Yes, it costs $5,000, but the Golf Links of Scotland is no ordinary golf book

Yes, it costs $5,000, but the Golf Links of Scotland is no ordinary golf book


Iain Lowe didn't plan to make a $5,000 golf book.

Lowe, a photographer based in St. Andrews, spent more than four years taking pictures of the hallowed links courses in Scotland. George Peper, former editor of Golf Magazine, provided the words and together they created a two-volume ode to links courses called Golf Links of Scotland.

The first volume is a detailed tour of the Old Course, complete with aerial photographs of every hole and an overlay of the yardages with a pro tip on playing the sacred course. The second volume carries the same theme, but it consists of Lowe's and Peper's compilation of the 18 greatest links courses in Scotland.

For Lowe the book started as a tribute to the Old Course. Once he gave his idea some more thought and spent even more time researching and taking photographs, he decided to create a limited-edition book that could never be rivaled.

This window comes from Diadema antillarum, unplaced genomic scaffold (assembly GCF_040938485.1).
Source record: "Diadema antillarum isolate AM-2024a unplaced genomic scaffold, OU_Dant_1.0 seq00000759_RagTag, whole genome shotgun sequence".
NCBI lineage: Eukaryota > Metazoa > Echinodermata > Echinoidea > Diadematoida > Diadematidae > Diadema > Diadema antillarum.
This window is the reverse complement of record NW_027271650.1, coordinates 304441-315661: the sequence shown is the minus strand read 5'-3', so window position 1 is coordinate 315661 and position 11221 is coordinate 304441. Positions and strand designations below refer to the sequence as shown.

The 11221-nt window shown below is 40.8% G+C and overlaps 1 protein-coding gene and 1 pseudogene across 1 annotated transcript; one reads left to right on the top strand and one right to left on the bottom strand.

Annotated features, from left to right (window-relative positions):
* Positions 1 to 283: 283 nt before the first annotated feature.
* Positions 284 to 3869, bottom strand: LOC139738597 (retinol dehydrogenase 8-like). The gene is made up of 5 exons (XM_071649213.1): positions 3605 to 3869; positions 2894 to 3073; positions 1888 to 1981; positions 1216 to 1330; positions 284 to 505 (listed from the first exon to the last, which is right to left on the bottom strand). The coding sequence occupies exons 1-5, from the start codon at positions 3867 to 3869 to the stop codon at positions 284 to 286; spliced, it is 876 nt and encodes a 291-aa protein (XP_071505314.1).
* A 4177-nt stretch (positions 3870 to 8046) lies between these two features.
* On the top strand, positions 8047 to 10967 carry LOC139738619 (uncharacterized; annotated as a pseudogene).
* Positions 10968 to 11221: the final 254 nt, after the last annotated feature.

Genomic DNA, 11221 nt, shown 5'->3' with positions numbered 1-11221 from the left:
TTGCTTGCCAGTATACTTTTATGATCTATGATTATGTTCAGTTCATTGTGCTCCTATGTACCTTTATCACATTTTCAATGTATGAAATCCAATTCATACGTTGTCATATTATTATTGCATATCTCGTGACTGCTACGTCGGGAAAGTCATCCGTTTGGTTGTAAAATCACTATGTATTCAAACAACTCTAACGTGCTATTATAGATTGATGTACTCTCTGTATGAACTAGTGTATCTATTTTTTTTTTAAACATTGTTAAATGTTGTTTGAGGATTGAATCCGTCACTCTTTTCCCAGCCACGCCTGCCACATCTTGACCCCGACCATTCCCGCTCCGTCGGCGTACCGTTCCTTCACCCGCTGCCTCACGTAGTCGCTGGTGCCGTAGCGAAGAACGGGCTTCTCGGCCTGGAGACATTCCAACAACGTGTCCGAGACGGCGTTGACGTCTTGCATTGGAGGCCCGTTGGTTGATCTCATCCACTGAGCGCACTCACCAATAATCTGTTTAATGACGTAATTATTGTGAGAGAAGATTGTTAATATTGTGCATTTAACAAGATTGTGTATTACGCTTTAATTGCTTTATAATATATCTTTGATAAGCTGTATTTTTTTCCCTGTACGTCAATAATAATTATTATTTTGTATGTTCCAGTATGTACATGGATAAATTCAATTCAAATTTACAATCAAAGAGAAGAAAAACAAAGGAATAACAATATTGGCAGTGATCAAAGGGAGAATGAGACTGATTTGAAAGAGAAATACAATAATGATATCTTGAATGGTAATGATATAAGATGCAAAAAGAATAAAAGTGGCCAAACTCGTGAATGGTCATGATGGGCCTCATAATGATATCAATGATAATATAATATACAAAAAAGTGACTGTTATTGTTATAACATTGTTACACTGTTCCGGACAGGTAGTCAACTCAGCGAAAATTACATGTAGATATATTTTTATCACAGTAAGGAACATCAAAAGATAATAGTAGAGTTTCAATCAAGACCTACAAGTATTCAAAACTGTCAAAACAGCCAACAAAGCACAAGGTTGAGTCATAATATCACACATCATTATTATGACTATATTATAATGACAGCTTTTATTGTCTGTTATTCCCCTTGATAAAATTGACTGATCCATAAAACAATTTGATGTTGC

Lowe plans to only sell 150 books as a tribute to the 150th anniversary of the Open Championship, celebrated earlier this year at St. Andrews. And, no, there won't be a budget-friendly edition.

"I examined all of the avenues with this," Lowe said recently at the Yale Club in New York City. "Once that I decided I was going to go limited edition with this it gave me the flexibility to go to the best people in their fields and hire them."

Each book comes protected in a clamshell box. Lowe was going to have a simple design inside the box, but he instead added a stunning piece of detail.

In 1923, the Royal and Ancient Golf Club hired Alister MacKenzie — the future course designer of a well-known golf club in Augusta, Ga. — to draw a detailed map of the Old Course. A friend of Lowe's recommended he scan a copy of MacKenzie's drawing inside the clamshell. The finished product gives readers an "ooh, ahh!" moment before they even open the book.

Once inside the first volume, Lowe's photographs take readers on a tee-to-green tour of the Old Course. Lowe said he didn't simply want to have a book filled with beauty shots. Instead, he tried to capture the feeling of actually playing a round at St. Andrews.